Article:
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- eosinophilic meningitis
- Angiostrongylus cantonesis
- magnetic resonance imaging
Angiostrongylus cantonesis is the most common cause of eosinophilic meningitis worldwide.1 Rats serve as the definitive host of Angiostrongylus cantonesis, whereas humans become infected by ingesting third-stage larvae in raw intermediate hosts, such as snails, prawns, fish, frogs or monitor lizards.2 Infection has also rarely been acquired by the consumption of vegetables contaminated with infective larvae.3 4 Outside Southeast Asia and the Pacific Basin, where the infection is endemic, Angiostrongylus eosinophilic meningitis is seldom encountered.2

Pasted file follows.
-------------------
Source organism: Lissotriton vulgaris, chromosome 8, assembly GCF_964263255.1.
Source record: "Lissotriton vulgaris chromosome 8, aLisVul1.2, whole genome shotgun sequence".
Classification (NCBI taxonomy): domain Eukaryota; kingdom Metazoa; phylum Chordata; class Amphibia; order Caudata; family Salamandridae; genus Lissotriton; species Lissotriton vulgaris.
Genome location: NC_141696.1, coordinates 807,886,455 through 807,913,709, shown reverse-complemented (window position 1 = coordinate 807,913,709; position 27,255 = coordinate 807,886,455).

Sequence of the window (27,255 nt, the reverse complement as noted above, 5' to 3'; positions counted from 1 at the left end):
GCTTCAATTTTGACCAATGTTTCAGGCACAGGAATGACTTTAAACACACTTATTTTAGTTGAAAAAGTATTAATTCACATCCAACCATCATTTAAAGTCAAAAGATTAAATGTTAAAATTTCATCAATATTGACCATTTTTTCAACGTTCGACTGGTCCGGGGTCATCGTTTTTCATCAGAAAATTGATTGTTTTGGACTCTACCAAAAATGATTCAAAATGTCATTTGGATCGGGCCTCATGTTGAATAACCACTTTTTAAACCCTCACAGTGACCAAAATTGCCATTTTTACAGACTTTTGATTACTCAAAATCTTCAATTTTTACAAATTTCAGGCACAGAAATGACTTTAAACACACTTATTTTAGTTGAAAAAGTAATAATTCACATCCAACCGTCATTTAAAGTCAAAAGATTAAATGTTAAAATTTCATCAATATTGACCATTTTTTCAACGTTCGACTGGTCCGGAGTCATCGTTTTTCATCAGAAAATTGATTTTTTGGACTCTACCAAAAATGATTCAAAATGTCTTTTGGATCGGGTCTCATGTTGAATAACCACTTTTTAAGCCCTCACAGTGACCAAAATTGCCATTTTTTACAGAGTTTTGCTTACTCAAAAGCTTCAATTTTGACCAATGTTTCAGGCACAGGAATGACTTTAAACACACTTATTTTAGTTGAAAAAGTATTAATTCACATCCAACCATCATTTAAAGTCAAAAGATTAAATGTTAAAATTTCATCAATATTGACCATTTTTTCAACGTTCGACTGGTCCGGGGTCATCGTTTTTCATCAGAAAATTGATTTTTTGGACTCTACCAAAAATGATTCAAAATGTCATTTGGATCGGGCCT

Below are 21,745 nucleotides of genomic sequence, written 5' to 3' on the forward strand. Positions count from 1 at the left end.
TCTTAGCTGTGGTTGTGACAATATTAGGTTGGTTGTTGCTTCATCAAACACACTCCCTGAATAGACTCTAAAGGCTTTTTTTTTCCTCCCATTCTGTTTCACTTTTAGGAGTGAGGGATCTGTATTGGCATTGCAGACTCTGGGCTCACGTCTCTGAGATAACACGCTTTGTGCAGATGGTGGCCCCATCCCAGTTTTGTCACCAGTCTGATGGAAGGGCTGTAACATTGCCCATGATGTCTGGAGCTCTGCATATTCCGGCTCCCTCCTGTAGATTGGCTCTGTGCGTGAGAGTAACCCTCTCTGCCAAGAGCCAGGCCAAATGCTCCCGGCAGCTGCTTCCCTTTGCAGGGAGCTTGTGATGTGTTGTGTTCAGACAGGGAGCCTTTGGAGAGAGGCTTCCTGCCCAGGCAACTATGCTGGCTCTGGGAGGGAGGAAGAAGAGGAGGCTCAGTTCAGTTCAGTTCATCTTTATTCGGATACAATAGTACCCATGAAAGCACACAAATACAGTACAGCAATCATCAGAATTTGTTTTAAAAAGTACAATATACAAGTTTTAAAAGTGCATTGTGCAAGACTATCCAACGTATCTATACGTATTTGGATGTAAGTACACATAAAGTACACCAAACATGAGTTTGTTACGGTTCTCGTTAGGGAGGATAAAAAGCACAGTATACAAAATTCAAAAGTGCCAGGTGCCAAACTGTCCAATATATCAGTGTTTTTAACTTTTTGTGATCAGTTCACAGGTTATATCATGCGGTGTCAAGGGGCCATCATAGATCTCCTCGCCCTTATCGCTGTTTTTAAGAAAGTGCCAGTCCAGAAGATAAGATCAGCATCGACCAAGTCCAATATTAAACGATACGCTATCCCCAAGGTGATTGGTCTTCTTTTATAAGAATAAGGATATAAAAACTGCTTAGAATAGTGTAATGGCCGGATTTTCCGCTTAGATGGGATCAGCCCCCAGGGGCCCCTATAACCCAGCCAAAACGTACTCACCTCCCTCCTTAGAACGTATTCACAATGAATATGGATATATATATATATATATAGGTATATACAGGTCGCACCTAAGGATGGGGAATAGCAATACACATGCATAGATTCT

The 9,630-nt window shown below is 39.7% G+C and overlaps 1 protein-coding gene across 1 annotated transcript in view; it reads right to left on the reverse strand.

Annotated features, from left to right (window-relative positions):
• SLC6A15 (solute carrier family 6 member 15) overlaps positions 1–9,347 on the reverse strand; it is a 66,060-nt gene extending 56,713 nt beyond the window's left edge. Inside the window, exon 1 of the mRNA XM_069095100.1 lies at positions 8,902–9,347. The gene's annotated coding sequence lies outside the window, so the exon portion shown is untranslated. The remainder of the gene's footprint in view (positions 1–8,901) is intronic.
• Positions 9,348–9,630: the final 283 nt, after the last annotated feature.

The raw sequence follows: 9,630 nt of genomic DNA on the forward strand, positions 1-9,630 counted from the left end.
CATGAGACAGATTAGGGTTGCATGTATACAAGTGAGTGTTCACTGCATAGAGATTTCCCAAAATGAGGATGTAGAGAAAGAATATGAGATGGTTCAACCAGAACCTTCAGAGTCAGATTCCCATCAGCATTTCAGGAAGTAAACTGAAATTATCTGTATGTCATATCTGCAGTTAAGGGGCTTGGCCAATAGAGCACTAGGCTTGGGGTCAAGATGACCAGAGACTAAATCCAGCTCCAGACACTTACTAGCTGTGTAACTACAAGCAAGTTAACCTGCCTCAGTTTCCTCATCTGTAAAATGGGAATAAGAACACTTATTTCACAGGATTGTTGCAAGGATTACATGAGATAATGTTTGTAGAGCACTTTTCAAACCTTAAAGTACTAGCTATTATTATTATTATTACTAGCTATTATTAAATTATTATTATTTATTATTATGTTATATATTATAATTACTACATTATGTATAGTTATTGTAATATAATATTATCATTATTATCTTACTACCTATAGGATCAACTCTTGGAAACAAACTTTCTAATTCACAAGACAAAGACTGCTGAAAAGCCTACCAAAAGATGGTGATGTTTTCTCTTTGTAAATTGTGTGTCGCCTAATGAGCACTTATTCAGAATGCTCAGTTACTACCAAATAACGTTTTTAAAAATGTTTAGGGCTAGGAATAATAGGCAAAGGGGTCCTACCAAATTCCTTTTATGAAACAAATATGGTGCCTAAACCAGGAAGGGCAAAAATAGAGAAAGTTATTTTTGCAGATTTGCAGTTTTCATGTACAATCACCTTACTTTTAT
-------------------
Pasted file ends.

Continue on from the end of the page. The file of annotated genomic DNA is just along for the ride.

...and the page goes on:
A 40-year-old woman, a resident of Kerala, southern India, presented with a 3-week history of low-grade fever, headache and vomiting. Other than neck rigidity, neurological and systemic examinations were normal. The blood counts …
Competing interests: None declared.
Individual author’s contribution and responsibilities: All the authors were involved in the care of the patient, and analysis and interpretation of data, including writing and critical revision of the report. The Corresponding Author, Dr Radhakrishnan, had full access to all the data, had final responsibility for the decision to submit for publication, and obtaining consent from the patient to do so.
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